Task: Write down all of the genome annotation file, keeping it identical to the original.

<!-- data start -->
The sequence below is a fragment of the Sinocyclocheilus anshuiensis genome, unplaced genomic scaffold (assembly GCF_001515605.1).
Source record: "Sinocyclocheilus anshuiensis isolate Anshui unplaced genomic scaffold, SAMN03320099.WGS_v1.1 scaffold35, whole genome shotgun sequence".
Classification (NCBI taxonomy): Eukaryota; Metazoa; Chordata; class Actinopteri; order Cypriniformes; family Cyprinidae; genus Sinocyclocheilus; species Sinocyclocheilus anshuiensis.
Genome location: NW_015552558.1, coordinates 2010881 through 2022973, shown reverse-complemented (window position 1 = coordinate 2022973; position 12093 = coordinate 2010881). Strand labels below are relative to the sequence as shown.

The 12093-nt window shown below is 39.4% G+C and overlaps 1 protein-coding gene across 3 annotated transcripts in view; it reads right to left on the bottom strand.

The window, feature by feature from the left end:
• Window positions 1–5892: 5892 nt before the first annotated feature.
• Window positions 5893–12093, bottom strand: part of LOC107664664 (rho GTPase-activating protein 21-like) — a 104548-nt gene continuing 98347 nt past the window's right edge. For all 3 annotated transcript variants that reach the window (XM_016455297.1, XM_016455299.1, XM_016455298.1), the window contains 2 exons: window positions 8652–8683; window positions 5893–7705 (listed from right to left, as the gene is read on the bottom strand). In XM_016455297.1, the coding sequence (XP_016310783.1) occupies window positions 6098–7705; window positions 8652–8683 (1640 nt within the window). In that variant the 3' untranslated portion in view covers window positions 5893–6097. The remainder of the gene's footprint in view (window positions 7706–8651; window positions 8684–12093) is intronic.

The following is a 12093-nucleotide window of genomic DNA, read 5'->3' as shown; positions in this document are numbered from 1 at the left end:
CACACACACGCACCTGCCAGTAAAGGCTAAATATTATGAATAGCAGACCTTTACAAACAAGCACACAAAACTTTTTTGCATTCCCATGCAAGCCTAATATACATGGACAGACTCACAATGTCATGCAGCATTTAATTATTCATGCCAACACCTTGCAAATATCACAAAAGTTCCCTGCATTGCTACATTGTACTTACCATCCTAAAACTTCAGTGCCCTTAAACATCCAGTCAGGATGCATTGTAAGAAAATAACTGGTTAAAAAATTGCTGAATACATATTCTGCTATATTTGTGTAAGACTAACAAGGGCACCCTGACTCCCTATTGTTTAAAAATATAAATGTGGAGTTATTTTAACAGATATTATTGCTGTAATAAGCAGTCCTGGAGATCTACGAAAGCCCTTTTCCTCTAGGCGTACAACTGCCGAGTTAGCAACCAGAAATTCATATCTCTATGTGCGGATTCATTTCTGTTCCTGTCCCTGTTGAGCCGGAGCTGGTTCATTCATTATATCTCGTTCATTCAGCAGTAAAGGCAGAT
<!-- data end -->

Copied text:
The sequence below is a fragment of the Sinocyclocheilus anshuiensis genome, unplaced genomic scaffold (assembly GCF_001515605.1).
Source record: "Sinocyclocheilus anshuiensis isolate Anshui unplaced genomic scaffold, SAMN03320099.WGS_v1.1 scaffold35, whole genome shotgun sequence".
Classification (NCBI taxonomy): Eukaryota; Metazoa; Chordata; class Actinopteri; order Cypriniformes; family Cyprinidae; genus Sinocyclocheilus; species Sinocyclocheilus anshuiensis.
Genome location: NW_015552558.1, coordinates 2010881 through 2022973, shown reverse-complemented (window position 1 = coordinate 2022973; position 12093 = coordinate 2010881). Strand labels below are relative to the sequence as shown.

The 12093-nt window shown below is 39.4% G+C and overlaps 1 protein-coding gene across 3 annotated transcripts in view; it reads right to left on the bottom strand.

The window, feature by feature from the left end:
• Window positions 1–5892: 5892 nt before the first annotated feature.
• Window positions 5893–12093, bottom strand: part of LOC107664664 (rho GTPase-activating protein 21-like) — a 104548-nt gene continuing 98347 nt past the window's right edge. For all 3 annotated transcript variants that reach the window (XM_016455297.1, XM_016455299.1, XM_016455298.1), the window contains 2 exons: window positions 8652–8683; window positions 5893–7705 (listed from right to left, as the gene is read on the bottom strand). In XM_016455297.1, the coding sequence (XP_016310783.1) occupies window positions 6098–7705; window positions 8652–8683 (1640 nt within the window). In that variant the 3' untranslated portion in view covers window positions 5893–6097. The remainder of the gene's footprint in view (window positions 7706–8651; window positions 8684–12093) is intronic.

The following is a 12093-nucleotide window of genomic DNA, read 5'->3' as shown; positions in this document are numbered from 1 at the left end:
CACACACACGCACCTGCCAGTAAAGGCTAAATATTATGAATAGCAGACCTTTACAAACAAGCACACAAAACTTTTTTGCATTCCCATGCAAGCCTAATATACATGGACAGACTCACAATGTCATGCAGCATTTAATTATTCATGCCAACACCTTGCAAATATCACAAAAGTTCCCTGCATTGCTACATTGTACTTACCATCCTAAAACTTCAGTGCCCTTAAACATCCAGTCAGGATGCATTGTAAGAAAATAACTGGTTAAAAAATTGCTGAATACATATTCTGCTATATTTGTGTAAGACTAACAAGGGCACCCTGACTCCCTATTGTTTAAAAATATAAATGTGGAGTTATTTTAACAGATATTATTGCTGTAATAAGCAGTCCTGGAGATCTACGAAAGCCCTTTTCCTCTAGGCGTACAACTGCCGAGTTAGCAACCAGAAATTCATATCTCTATGTGCGGATTCATTTCTGTTCCTGTCCCTGTTGAGCCGGAGCTGGTTCATTCATTATATCTCGTTCATTCAGCAGTAAAGGCAGAT